The App Annie 2013 Retrospective report has recently been published and it is showing some interesting trends in terms of mobile gaming. The first deals with the types of devices players are gravitating towards and the second deals with the freemium model. We often associate the freemium model with gaming, however the report also shows this is also growing on the non-gaming side.
As for the devices, based on data from the report, 2013 marks the first time players have favored games on an Android or iOS device, as opposed to a dedicated gaming device. Details here mention how both Google Play and the iOS App Store have "experienced a surge in app store game revenue, vaulting them ahead of handhelds in 2013 for the first time ever."
Further details here show the Play Store passed handhelds during the second-quarter of 2013. On the other side, the iOS App Store moved a bit quicker, passing the handheld side during the first-quarter. Looking at both Android and iOS combined and that shows consumers are spending three times more as compared to the dedicated gaming handheld users. Unfortunately, beyond this data, there isn't much in terms of why.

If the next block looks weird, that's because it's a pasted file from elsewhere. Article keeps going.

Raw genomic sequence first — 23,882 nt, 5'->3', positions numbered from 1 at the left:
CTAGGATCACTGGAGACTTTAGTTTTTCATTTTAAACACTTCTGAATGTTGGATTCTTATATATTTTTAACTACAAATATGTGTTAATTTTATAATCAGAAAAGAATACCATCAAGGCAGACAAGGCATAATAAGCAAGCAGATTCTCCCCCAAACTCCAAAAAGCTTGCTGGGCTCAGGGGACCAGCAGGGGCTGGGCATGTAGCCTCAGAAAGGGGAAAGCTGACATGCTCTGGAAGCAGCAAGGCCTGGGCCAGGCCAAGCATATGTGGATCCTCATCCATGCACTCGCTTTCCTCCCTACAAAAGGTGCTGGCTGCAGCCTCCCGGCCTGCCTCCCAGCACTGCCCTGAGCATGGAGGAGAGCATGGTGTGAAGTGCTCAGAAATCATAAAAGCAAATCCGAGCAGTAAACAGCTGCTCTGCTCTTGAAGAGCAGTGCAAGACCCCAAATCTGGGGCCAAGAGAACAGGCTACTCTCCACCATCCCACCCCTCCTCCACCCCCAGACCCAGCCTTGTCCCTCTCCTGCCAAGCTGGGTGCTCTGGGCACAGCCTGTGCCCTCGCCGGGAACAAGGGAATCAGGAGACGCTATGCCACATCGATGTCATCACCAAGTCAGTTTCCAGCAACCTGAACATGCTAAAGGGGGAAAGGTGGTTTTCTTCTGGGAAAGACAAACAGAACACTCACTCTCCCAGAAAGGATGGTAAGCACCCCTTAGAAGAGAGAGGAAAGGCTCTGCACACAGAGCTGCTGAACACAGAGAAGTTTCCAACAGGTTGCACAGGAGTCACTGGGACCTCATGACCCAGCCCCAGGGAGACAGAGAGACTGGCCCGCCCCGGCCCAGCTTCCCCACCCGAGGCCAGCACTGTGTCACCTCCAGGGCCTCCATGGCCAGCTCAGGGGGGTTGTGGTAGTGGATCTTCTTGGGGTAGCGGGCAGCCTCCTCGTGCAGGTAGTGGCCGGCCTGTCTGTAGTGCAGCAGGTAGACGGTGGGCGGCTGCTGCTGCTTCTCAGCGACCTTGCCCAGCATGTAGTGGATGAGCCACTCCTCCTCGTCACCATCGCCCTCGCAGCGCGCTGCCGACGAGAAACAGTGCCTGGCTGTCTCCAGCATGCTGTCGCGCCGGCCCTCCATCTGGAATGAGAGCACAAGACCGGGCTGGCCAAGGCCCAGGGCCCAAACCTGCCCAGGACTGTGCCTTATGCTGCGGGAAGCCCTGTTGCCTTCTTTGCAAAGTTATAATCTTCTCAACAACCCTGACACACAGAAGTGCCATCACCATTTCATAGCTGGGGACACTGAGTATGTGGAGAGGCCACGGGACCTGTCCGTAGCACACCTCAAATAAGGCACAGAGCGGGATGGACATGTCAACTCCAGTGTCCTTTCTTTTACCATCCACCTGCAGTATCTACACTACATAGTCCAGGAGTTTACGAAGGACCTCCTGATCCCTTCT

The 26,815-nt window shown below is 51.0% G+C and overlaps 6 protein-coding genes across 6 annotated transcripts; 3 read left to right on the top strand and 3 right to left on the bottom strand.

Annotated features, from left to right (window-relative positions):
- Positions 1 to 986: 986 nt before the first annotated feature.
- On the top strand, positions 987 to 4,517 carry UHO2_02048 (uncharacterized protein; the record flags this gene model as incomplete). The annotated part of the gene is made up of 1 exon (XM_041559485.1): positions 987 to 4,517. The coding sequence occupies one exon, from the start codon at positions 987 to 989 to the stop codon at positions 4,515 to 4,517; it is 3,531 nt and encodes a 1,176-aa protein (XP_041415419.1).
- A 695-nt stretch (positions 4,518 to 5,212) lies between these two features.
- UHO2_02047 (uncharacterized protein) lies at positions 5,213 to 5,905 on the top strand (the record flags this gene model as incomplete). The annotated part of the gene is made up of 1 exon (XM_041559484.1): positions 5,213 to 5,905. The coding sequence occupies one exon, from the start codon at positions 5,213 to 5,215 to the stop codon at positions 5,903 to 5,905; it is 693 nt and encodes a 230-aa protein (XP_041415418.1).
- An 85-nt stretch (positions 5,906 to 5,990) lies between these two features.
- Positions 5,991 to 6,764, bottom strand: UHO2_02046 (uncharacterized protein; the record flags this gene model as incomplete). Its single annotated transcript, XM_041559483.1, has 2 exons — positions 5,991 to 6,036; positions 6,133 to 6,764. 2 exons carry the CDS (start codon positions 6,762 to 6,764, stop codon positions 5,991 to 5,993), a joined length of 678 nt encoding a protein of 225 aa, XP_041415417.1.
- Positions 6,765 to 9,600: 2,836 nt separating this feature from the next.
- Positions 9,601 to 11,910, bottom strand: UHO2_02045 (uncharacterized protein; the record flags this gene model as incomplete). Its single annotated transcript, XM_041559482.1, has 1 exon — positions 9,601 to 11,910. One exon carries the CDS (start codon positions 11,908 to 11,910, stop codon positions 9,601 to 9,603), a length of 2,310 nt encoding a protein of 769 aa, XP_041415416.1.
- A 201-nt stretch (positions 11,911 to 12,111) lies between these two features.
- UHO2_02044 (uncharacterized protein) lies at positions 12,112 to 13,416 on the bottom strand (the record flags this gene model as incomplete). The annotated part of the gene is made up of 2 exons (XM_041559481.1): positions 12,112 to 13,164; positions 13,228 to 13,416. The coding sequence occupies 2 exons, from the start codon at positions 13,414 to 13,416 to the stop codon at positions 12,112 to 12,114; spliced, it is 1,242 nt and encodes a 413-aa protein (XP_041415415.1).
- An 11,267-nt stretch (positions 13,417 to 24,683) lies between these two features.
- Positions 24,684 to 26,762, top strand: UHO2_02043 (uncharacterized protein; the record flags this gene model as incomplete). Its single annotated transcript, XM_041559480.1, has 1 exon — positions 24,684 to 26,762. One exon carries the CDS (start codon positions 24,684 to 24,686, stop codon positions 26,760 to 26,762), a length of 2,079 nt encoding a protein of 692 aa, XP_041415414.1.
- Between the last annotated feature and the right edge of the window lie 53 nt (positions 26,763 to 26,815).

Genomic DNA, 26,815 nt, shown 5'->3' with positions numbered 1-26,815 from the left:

Speculation here could suggest a few things. For one, maybe some are combining devices and therefor spending game money on the device most often with them. Or alternatively, this could also be related to pricing. Simply put, even an 'expensive' mobile game is much less as compared to what you would often spend for a Nintendo 3DS or PS Vita game.
We often hear complaints from players about the freemium model, however based on this report -- it seems to be working well for developers. The App Annie report cites the freemium model as being "massively successful for a range of app categories in 2013." Gaming led the charge here, but interestingly, there has been a shift on the non-gaming side. Details here show revenue from non-gaming apps using the freemium model have increased from 46 percent to 57 percent from 2012 to 2013.
On the gaming side, that number went from 86 percent in 2012 to 93 percent in 2013. Or in other words, that has the 2013 gaming side for "apps that do not use in-app purchases" at just 7 percent. That, as based on the earlier numbers, is down from 14 percent in 2012. Simply put, it seems it is going to become increasingly hard to find games that are not relying on in-app purchase moving forward.